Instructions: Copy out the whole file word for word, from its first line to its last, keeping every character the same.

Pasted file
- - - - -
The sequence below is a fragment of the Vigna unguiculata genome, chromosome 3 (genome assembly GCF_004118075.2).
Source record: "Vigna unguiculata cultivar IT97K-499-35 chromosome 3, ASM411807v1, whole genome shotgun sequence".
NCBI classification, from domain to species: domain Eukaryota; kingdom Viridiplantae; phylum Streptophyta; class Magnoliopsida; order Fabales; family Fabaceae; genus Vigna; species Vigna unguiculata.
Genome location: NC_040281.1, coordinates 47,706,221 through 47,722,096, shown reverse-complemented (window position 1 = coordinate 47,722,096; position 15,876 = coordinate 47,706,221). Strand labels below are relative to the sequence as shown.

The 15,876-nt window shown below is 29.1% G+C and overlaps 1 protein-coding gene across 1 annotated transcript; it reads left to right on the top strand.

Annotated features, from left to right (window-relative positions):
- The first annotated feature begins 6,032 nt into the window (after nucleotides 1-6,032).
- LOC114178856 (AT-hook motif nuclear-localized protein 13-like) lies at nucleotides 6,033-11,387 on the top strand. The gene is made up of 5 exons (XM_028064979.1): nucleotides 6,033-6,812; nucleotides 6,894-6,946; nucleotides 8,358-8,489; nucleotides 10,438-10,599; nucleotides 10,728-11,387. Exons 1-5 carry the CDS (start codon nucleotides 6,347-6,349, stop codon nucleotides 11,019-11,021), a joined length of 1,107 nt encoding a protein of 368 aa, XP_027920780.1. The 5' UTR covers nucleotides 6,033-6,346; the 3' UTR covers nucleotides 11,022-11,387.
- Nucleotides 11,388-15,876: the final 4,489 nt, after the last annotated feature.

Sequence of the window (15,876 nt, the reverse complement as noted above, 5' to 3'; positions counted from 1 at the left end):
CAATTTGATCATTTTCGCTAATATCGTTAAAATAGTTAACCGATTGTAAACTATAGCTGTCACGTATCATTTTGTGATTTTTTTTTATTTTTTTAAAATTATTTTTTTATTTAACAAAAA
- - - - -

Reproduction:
The sequence below is a fragment of the Vigna unguiculata genome, chromosome 3 (genome assembly GCF_004118075.2).
Source record: "Vigna unguiculata cultivar IT97K-499-35 chromosome 3, ASM411807v1, whole genome shotgun sequence".
NCBI classification, from domain to species: domain Eukaryota; kingdom Viridiplantae; phylum Streptophyta; class Magnoliopsida; order Fabales; family Fabaceae; genus Vigna; species Vigna unguiculata.
Genome location: NC_040281.1, coordinates 47,706,221 through 47,722,096, shown reverse-complemented (window position 1 = coordinate 47,722,096; position 15,876 = coordinate 47,706,221). Strand labels below are relative to the sequence as shown.

The 15,876-nt window shown below is 29.1% G+C and overlaps 1 protein-coding gene across 1 annotated transcript; it reads left to right on the top strand.

Annotated features, from left to right (window-relative positions):
- The first annotated feature begins 6,032 nt into the window (after nucleotides 1-6,032).
- LOC114178856 (AT-hook motif nuclear-localized protein 13-like) lies at nucleotides 6,033-11,387 on the top strand. The gene is made up of 5 exons (XM_028064979.1): nucleotides 6,033-6,812; nucleotides 6,894-6,946; nucleotides 8,358-8,489; nucleotides 10,438-10,599; nucleotides 10,728-11,387. Exons 1-5 carry the CDS (start codon nucleotides 6,347-6,349, stop codon nucleotides 11,019-11,021), a joined length of 1,107 nt encoding a protein of 368 aa, XP_027920780.1. The 5' UTR covers nucleotides 6,033-6,346; the 3' UTR covers nucleotides 11,022-11,387.
- Nucleotides 11,388-15,876: the final 4,489 nt, after the last annotated feature.

Sequence of the window (15,876 nt, the reverse complement as noted above, 5' to 3'; positions counted from 1 at the left end):
CAATTTGATCATTTTCGCTAATATCGTTAAAATAGTTAACCGATTGTAAACTATAGCTGTCACGTATCATTTTGTGATTTTTTTTTATTTTTTTAAAATTATTTTTTTATTTAACAAAAA